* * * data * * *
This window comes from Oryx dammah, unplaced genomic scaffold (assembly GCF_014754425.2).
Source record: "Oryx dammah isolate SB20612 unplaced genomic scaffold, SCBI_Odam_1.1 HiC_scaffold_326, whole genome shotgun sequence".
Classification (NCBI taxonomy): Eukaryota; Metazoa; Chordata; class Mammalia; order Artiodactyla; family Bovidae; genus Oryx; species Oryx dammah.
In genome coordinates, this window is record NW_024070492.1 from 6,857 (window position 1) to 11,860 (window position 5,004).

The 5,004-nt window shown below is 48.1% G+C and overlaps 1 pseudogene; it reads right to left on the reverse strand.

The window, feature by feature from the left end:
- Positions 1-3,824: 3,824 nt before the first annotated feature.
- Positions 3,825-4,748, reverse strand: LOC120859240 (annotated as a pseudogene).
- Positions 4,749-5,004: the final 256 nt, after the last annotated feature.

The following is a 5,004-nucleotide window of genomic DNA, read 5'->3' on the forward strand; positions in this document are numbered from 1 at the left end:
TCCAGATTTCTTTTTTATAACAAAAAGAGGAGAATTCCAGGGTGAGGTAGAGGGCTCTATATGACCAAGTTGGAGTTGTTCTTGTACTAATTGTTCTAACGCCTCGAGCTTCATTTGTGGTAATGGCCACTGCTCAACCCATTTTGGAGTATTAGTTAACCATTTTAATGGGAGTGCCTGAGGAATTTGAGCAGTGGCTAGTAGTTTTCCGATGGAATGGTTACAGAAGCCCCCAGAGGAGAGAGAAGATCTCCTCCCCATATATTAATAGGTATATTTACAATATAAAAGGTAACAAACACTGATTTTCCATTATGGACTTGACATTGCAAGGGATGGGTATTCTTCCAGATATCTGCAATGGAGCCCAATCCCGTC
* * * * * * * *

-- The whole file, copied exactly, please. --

This window comes from Oryx dammah, unplaced genomic scaffold (assembly GCF_014754425.2).
Source record: "Oryx dammah isolate SB20612 unplaced genomic scaffold, SCBI_Odam_1.1 HiC_scaffold_326, whole genome shotgun sequence".
Classification (NCBI taxonomy): Eukaryota; Metazoa; Chordata; class Mammalia; order Artiodactyla; family Bovidae; genus Oryx; species Oryx dammah.
In genome coordinates, this window is record NW_024070492.1 from 6,857 (window position 1) to 11,860 (window position 5,004).

The 5,004-nt window shown below is 48.1% G+C and overlaps 1 pseudogene; it reads right to left on the reverse strand.

The window, feature by feature from the left end:
- Positions 1-3,824: 3,824 nt before the first annotated feature.
- Positions 3,825-4,748, reverse strand: LOC120859240 (annotated as a pseudogene).
- Positions 4,749-5,004: the final 256 nt, after the last annotated feature.

The following is a 5,004-nucleotide window of genomic DNA, read 5'->3' on the forward strand; positions in this document are numbered from 1 at the left end:
TCCAGATTTCTTTTTTATAACAAAAAGAGGAGAATTCCAGGGTGAGGTAGAGGGCTCTATATGACCAAGTTGGAGTTGTTCTTGTACTAATTGTTCTAACGCCTCGAGCTTCATTTGTGGTAATGGCCACTGCTCAACCCATTTTGGAGTATTAGTTAACCATTTTAATGGGAGTGCCTGAGGAATTTGAGCAGTGGCTAGTAGTTTTCCGATGGAATGGTTACAGAAGCCCCCAGAGGAGAGAGAAGATCTCCTCCCCATATATTAATAGGTATATTTACAATATAAAAGGTAACAAACACTGATTTTCCATTATGGACTTGACATTGCAAGGGATGGGTATTCTTCCAGATATCTGCAATGGAGCCCAATCCCGTC